Redeeming the Time

Therefore be careful how you walk, not as unwise men but as wise, making the most of your time, because the days are evil.

– Ephesians 5:15-16

As we prepare to travel to Poland, I’m reminded of the lives that have been radically and unexpectedly altered during the last hundred years of that country’s history. I wonder how many Polish citizens – especially Jews – were taken totally by surprise when Hitler’s rampage overflowed into their country in 1939? How many successful businesses and comfortable lives were crushed without warning? And in how many ways were those people a lot like us?

The war in which our country is engaged is one that rarely touches most of us. For all practical purposes, we live in a time of peace. We’re free to come and go as we please, pursue our dreams, engage in business and pleasure, raise families, or travel the world (or explore it from home). And we generally expect things to stay that way.

But the fact is that we don’t know what our lives will be like tomorrow. We don’t know what our nation will be like tomorrow. That’s hard to grasp, living in a place where change generally doesn’t happen. I’m not espousing some kind of conspiracy theory, and I don’t really expect things to literally get turned upside down tomorrow. But history has proven over and over that things often change much more quickly and dramatically than people expect them to.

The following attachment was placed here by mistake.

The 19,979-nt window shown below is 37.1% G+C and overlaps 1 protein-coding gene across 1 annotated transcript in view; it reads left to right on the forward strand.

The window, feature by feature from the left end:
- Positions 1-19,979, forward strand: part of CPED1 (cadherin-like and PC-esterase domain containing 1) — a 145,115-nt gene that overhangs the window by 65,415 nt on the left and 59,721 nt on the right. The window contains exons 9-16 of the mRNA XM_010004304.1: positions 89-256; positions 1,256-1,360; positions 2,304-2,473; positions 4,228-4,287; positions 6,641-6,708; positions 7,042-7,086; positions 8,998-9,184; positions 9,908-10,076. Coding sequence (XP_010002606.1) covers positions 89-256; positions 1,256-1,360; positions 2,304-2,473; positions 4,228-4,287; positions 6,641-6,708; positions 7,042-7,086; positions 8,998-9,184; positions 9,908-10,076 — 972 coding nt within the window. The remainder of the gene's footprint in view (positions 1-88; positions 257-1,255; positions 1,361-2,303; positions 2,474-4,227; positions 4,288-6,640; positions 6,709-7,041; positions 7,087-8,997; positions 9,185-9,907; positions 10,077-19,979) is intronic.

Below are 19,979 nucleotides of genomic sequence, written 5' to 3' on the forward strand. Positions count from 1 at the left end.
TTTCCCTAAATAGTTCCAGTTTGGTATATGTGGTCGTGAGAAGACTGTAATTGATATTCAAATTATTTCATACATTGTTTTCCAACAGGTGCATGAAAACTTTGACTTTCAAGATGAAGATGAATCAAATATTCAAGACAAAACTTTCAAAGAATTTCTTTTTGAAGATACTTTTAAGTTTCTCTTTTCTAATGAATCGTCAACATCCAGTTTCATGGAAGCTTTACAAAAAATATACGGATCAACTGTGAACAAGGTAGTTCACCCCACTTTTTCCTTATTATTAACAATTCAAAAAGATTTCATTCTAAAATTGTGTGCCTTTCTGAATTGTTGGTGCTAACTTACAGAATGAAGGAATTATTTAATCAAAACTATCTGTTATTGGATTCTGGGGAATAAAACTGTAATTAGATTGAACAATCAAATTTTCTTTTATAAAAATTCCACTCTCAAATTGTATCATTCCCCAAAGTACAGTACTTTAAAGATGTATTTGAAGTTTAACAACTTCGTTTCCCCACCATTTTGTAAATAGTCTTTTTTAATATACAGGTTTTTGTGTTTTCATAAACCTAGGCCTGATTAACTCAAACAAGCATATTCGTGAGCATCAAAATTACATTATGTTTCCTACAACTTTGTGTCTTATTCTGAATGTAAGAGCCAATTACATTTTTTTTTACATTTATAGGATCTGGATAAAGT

This reality could lead to paranoia, or it could lead us to a sense of thankfulness and dependence and urgency. We live in a time of unprecedented privilege and opportunity. Whether that changes six months from now or stays the same way for the rest of our lives, we’ll give an account for what we did with it. “From everyone who has been given much, much will be required” (Luke 12:48). That’s us.

We need to ask the Lord for a healthy sense of our own mortality. Not one that will throw us into a panic, but one that will wake us up, that will allow us to live wisely. I think that’s what Moses was after in Psalm 90:12: “So teach us to number our days, that we may present to You a heart of wisdom.” Only this kind of wisdom will allow us to make the most of our time. We need to remember that “the days are evil” even when the days are easy.

This idea of living intentionally and redeeming the time is one of the big ideas we’re hoping to communicate about parenting while we’re in Poland. That’s why the title we’re using for our parenting seminars is “Parenting on Purpose”. Please pray that we would both teach and learn about these things in helpful and refreshing ways. Thanks for partnering with us in this effort!

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